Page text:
This can work for us or against us in the eyes of the public, especially our family and friends that are watching these shows and starting to put an image into their brain of what a firefighter does. Your job, if you accept it, is to start educating yourself on the fire service through formal education and research and start explaining the differences to them. What a firefighter in New York City (especially the Bronx) is going to experience over 10 years is significantly different than what a firefighter in Piedmont, CA, (a small, bedroom community complete surrounded by Oakland, and comprised of primarily multi-million dollar homes and very few commercial occupancies, equally very minimal fire activity) is going to experience over 30 years.

This is not meant to say one firefighter is better than the other, based on where they work. It is what it is; a firefighter working for a big city fire department is going to see more action and gain more experience in a shorter amount of time than a firefighter would working in a community with virtually no commercial occupancies, very expensive homes with sprinklers and other fire protection devices, and highly educated people that typically do not use the 9-1-1 system.

I know some firefighters within the Piedmont Fire Department, and I have nothing but the utmost respect for them and what they do. My point is that where you work will dictate what you are exposed to. Working in a busy, big city fire department will definitely increase your chances of getting injured, exposed to a communicable disease or health hazard, or even killed, as opposed to working in a wealthier community that does not respond to as many calls.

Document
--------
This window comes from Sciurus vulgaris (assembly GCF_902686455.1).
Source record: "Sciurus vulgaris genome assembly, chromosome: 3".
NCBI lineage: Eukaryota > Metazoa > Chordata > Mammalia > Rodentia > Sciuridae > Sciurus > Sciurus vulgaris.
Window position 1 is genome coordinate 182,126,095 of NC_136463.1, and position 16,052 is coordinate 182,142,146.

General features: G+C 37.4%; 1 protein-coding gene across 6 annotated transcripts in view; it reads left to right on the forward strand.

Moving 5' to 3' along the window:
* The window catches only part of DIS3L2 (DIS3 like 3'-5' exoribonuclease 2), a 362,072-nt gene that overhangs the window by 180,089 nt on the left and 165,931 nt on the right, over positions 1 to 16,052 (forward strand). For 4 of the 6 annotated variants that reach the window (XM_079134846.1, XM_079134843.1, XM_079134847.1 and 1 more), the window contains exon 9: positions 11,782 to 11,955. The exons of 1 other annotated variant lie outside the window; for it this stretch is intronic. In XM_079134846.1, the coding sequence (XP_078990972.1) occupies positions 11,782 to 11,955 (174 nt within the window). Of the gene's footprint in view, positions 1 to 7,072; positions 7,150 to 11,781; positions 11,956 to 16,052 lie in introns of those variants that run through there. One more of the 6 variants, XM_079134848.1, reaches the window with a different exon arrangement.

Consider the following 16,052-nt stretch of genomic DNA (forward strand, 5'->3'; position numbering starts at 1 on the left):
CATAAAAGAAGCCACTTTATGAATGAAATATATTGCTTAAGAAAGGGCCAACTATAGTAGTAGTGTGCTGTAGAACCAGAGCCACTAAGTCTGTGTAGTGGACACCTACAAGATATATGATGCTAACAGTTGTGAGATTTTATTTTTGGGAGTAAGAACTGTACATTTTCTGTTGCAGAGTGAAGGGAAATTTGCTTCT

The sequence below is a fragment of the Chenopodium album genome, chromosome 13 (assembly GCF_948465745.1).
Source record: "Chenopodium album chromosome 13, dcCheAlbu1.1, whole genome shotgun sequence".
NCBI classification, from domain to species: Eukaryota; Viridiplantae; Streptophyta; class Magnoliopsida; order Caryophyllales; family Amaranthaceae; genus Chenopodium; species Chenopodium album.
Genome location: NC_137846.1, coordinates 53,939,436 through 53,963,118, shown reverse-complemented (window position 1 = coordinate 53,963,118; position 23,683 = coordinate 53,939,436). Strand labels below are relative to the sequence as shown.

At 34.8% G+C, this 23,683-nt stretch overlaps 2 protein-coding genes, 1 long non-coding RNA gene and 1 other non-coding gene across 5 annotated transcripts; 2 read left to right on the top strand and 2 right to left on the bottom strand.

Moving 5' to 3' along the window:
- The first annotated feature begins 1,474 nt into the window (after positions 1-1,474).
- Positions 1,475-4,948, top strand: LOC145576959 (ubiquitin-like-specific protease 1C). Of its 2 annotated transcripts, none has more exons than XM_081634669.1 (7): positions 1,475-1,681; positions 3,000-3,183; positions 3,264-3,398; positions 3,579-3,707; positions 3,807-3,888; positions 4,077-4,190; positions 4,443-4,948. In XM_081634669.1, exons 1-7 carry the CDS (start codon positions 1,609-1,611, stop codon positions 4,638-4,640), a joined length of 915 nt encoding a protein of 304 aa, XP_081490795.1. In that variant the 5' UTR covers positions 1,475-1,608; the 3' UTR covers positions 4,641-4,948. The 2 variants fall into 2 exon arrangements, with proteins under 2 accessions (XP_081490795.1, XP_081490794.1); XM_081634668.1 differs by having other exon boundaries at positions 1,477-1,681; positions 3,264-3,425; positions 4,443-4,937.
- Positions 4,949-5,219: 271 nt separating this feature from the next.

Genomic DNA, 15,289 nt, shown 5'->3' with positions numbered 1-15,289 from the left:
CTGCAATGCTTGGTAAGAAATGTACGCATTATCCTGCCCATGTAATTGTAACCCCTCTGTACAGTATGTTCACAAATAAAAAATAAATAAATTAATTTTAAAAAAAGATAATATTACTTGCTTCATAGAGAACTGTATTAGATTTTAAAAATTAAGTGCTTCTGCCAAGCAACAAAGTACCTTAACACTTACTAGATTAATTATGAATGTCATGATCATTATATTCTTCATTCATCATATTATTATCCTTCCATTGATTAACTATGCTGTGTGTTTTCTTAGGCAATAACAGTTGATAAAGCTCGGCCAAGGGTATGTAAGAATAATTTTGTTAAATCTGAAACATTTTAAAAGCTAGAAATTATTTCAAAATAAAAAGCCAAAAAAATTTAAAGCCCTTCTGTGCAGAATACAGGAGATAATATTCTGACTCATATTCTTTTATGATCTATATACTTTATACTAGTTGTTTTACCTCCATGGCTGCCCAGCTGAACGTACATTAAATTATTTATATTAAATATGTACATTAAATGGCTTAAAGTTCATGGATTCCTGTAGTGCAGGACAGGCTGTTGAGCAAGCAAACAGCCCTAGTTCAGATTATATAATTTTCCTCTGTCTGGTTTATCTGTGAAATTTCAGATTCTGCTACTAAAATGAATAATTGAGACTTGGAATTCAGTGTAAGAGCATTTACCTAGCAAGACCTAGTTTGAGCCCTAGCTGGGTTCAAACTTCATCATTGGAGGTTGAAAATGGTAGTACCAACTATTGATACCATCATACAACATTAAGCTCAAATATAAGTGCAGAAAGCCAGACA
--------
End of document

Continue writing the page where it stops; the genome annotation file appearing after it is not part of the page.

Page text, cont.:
However, don't let your guard down - firefighters get killed in every size and shape fire department, and working in a small, suburban department can also be tragic because of the lower call and fire volume. People tend to let their guard down and think "firefighters only get killed in the big city." I've heard it, especially in my department. Then, when we lost my good friend Captain Mark McCormack in the course of fighting a structure fire on February 13, 2005, we realized, yes, it can happen here.

Odds are a firefighter will be killed in the line of duty in every fire department at some point in the future; the key is whether it is in the near future or 1,000 years from now. I don't say that negatively or pessimistically, I just say that to reinforce to you to not let your guard down and always be highly trained and looking to continue your education and experience in any possible way you can, regardless of what size department you may end up working for.


STEVE PRZIBOROWSKI, a Firehouse.com Contributing Editor, is a battalion chief for the Santa Clara County, CA, Fire Department. Steve is an instructor with the Chabot College Fire Technology Program in Hayward, CA, where he publishes a free monthly newsletter, "The Chabot College Fire & EMS News", that is geared toward better preparing the future firefighter for a career in the fire service and the current firefighter for promotion. He is an Executive Board member for the Northern California Training Officers Association, where he is a past president. To read Steve's complete biography and view his archived articles, click here. You can reach Steve by e-mail at sprziborowski@aol.com.